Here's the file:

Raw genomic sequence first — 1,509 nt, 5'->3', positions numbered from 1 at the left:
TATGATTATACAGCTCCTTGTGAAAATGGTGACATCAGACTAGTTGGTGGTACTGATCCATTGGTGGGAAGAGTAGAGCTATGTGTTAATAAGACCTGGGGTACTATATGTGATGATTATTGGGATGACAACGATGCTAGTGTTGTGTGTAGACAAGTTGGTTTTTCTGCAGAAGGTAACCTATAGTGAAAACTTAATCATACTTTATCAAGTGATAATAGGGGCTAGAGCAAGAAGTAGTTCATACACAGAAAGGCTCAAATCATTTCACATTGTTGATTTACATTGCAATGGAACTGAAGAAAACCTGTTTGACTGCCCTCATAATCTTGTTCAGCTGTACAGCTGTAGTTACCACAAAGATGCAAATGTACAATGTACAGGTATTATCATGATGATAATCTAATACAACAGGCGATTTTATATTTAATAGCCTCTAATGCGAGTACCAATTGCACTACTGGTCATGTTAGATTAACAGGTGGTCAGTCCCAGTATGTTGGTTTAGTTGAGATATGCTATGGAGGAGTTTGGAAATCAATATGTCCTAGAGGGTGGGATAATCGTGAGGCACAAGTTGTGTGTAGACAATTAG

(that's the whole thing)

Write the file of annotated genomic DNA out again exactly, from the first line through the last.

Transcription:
Raw genomic sequence first — 1,509 nt, 5'->3', positions numbered from 1 at the left:
TATGATTATACAGCTCCTTGTGAAAATGGTGACATCAGACTAGTTGGTGGTACTGATCCATTGGTGGGAAGAGTAGAGCTATGTGTTAATAAGACCTGGGGTACTATATGTGATGATTATTGGGATGACAACGATGCTAGTGTTGTGTGTAGACAAGTTGGTTTTTCTGCAGAAGGTAACCTATAGTGAAAACTTAATCATACTTTATCAAGTGATAATAGGGGCTAGAGCAAGAAGTAGTTCATACACAGAAAGGCTCAAATCATTTCACATTGTTGATTTACATTGCAATGGAACTGAAGAAAACCTGTTTGACTGCCCTCATAATCTTGTTCAGCTGTACAGCTGTAGTTACCACAAAGATGCAAATGTACAATGTACAGGTATTATCATGATGATAATCTAATACAACAGGCGATTTTATATTTAATAGCCTCTAATGCGAGTACCAATTGCACTACTGGTCATGTTAGATTAACAGGTGGTCAGTCCCAGTATGTTGGTTTAGTTGAGATATGCTATGGAGGAGTTTGGAAATCAATATGTCCTAGAGGGTGGGATAATCGTGAGGCACAAGTTGTGTGTAGACAATTAG